Government Still Delays the Carbon Tax Implementation


The government is still holding back on the carbon tax policy, which actually took effect on 1 July. This was conveyed by the Fiscal Policy Agency (BKF) of the Ministry of Finance. BKF emphasized that the implementation of the carbon tax will be implemented if the momentum is deemed right, especially regarding domestic economic conditions.

This was conveyed by the Head of the BKF Financial Sector Policy Center at the Ministry of Finance Adi Budiarso in a dialogue entitled Balancing Between Economic Development and Green Policy which was held virtually on Tuesday (9/8/2022).

“We continue to monitor domestic economic conditions to see the right moment for the implementation of it,” he said.

Adi said that the uncertainty of the global economy had triggered the postponement implementation in Indonesia.

However, he said the government was continuing to formulate the necessary regulations to apply in the future.

The government previously planned to implement two financial instruments, namely carbon trading and carbon taxes, in the context of reducing carbon emissions and handling the climate crisis.

The Ministry of Finance has also drafted a roadmap until 2025. The roadmap is designed to support a just and sustainable energy transition.

Referring to the draft roadmap, this year the carbon tax should be applied in a limited manner (cap and tax scheme) for coal-fired power plants at a rate of IDR 30,000/tCO2e.

However, the carbon tax which was originally implemented on April 1, 2022, as stated in Law Number 7 of 2021 concerning the Harmonization of Tax Regulations (UU HPP) was later postponed to July 1, 2022. However, to this day, it has not been implemented, and has not known when it will be implemented.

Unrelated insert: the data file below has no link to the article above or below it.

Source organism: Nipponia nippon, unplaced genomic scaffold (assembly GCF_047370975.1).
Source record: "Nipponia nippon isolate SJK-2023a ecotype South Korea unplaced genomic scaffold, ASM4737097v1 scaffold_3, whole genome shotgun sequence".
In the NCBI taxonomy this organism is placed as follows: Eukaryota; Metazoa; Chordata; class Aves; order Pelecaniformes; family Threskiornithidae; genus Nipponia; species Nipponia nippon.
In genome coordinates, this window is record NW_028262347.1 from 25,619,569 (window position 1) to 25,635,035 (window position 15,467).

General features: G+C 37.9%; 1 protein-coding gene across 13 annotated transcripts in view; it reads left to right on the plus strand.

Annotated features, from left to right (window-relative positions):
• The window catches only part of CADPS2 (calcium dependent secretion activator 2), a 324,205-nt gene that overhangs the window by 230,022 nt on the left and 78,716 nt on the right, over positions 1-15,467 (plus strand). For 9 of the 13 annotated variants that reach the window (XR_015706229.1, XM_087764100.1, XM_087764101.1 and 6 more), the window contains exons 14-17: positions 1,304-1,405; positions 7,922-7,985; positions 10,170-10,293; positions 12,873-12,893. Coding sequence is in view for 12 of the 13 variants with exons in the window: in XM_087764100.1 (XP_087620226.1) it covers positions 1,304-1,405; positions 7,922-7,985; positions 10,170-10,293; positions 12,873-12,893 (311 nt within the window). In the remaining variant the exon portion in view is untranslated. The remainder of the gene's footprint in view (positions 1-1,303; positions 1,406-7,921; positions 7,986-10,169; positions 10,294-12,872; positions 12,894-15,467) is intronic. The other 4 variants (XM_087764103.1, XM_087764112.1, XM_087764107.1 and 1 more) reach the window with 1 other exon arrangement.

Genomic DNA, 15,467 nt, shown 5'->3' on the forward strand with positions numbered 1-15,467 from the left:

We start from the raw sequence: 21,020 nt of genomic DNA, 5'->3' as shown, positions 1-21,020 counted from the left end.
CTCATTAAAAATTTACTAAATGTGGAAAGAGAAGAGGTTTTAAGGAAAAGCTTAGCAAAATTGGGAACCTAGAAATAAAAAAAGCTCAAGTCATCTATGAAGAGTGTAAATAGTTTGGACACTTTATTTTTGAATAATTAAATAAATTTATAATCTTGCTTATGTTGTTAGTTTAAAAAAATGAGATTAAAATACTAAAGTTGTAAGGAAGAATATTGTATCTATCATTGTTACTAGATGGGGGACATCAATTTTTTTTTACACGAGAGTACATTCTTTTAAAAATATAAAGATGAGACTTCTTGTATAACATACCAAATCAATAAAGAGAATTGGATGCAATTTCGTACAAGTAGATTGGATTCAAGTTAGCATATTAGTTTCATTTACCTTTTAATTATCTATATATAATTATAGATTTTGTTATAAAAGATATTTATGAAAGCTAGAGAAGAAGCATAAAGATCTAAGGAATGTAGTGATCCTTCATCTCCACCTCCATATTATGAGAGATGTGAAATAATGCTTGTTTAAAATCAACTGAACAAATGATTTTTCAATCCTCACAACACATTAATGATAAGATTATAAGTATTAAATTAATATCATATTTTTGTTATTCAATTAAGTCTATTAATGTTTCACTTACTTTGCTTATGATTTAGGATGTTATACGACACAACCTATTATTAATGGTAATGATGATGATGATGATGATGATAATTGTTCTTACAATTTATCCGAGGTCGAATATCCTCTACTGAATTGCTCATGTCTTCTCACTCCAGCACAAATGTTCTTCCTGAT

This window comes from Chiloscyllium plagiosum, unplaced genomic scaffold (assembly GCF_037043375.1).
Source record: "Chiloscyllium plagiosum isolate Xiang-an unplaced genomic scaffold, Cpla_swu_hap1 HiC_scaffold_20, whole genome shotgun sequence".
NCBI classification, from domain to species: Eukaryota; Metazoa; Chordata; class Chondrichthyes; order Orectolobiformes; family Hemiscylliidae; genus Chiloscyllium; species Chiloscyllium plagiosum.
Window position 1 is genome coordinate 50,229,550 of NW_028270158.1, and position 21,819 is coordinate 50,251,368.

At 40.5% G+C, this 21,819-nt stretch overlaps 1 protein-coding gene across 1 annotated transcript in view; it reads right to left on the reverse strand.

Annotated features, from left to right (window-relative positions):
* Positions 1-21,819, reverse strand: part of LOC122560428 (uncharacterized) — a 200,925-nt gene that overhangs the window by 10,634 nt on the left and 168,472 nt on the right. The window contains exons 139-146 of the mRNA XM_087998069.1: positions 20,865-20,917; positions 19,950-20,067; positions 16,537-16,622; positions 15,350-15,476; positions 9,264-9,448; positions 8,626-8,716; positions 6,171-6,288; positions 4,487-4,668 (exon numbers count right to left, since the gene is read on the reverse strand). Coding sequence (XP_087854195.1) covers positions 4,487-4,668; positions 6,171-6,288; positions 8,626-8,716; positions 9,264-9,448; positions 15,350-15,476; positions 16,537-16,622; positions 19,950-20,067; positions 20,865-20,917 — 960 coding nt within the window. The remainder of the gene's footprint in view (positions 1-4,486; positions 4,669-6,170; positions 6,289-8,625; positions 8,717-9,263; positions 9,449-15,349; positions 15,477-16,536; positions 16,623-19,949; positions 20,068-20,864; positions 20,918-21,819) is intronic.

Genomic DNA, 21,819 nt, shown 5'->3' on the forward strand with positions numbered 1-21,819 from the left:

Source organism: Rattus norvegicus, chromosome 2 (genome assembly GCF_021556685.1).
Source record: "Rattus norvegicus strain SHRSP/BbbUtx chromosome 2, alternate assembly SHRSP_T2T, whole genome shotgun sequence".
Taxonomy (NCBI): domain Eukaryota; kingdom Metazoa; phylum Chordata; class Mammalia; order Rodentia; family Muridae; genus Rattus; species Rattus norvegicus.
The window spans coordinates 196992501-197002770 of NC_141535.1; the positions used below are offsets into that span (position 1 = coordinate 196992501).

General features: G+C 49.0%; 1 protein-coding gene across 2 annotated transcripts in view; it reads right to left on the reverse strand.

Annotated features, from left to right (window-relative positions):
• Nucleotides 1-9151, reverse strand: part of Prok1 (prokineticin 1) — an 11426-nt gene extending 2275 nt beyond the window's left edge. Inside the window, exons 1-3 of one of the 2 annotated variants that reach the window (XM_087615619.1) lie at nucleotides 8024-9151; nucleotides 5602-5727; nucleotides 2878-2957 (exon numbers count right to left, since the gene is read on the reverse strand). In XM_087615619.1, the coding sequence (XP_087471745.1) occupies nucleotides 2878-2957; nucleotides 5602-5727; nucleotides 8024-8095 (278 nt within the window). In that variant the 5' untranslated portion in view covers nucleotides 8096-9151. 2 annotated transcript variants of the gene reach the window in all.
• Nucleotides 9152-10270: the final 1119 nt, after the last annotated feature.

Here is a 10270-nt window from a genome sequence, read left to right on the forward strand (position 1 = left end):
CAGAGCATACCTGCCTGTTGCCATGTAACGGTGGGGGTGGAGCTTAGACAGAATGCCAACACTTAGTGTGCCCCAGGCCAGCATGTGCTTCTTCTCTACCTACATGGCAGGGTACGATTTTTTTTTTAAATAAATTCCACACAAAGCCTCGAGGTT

For information, the Carbon Tax is a tax imposed on carbon emissions that harm the environment.

The definition of it is taken from Law Number 7 of 2021 on the Harmonization of Tax Regulations (UU HPP), particularly in Article 13 Paragraph (1). The HPP Law is indeed the first basis for the implementation in Indonesia, in addition to several other regulations which are the Carbon Tax regulation as a derivative regulation of the HPP Law.

In the HPP Law, it is stated that the imposition of a Carbon Tax is carried out by taking into account the Carbon Tax roadmap and/or the Carbon Market roadmap.

The roadmap contains the following: Carbon emission reduction strategies; Priority sector targets; Alignment with the development of new and renewable energy; and/or Alignment between various other policies.